Slow payouts from

Players complain that site is not meeting its obligations

The Watchdog column in the Texas newspaper Star-Telegram took the veteran social gaming network Pogo to task this week amid allegations that players are not being paid out on promised jackpots.

In a frustrating exchange with company support all too familiar to online gamblers, the publication received little clarity or satisfaction to its enquiries regarding claims that prizes of up to $4 999 had not been paid. has been around for the last 15 years and is reportedly one of the most popular Internet gaming sites in the world. Members can pay a subscription to access games for which substantial cash prizes can be won on the site, which is owned by the respected Electronic Arts company.

Gary Freitag, who paid $40 for an annual Club Pogo membership for added benefits, told Star-Telegram Watchdog that in December 2008, he hit a $4 999 jackpot on his home computer, playing on the Pogo site. Yet when he tried to claim he was told that there had been a mistake.

It was the start of a protracted and frustrating exchange as the 62-year-old player tried to claim his reward.

"I took a picture of it on my computer," Freitag said. "Every time I call them, I get the runaround."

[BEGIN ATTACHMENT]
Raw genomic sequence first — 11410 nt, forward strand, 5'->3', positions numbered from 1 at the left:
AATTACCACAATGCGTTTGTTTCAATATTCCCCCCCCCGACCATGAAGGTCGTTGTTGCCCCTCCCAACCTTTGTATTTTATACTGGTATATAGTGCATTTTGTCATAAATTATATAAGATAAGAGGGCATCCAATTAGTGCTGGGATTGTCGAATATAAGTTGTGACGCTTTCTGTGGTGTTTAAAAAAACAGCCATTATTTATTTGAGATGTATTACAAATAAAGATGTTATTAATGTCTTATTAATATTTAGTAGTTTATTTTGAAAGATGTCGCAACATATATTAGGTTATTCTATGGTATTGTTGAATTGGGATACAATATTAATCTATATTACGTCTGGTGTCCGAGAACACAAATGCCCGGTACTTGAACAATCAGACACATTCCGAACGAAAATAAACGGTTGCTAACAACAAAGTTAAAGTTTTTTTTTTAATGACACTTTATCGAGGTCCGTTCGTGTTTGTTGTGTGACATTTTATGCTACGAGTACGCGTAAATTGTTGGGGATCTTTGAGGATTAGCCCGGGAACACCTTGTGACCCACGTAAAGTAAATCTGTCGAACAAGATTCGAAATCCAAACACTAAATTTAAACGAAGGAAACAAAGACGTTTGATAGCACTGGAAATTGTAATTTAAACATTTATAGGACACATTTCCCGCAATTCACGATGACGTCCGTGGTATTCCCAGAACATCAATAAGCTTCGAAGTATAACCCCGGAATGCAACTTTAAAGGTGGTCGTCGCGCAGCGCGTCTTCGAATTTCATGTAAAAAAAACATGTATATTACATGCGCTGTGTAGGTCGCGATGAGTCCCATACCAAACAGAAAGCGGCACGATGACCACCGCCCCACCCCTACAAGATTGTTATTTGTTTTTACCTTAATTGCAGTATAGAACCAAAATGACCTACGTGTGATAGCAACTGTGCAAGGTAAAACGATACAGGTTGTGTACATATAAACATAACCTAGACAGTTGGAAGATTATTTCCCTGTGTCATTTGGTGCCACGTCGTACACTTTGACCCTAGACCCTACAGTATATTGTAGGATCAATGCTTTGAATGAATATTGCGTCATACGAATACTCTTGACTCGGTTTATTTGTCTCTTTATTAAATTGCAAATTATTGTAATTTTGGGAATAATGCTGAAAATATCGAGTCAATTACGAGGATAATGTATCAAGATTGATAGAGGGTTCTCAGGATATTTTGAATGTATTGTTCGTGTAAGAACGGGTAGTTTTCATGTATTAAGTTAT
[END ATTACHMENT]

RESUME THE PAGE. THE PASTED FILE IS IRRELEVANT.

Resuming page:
The Watchdog claims that there have been similar complaints - as many as a thousand - but its efforts to obtain answers to its questions were frustrated by an apparently uncommunicative EA official.

"I think there's been a misunderstanding," EA's Holly Rockwood told the Watchdog. "We have no record of wildwest08 ever winning a prize on Pogo."

She added, "For customers seeking Pogo support, the best way to contact us is at, which can be found by clicking the 'Help' link at the top of any Pogo page."

The Watchdog reported: "That's all she would say. She ignored my subsequent questions, sent by e-mail, about the company's philosophy about some of the games and whether they could be considered gambling."

The Watchdog goes on to discuss the legal position of Pogo and its offering, which would appear to deploy a similar argument to that used by subscription online poker sites. The columnist notes that the definition of Internet gambling was "left vague" in the Unlawful Internet Gambling Enforcement Act.

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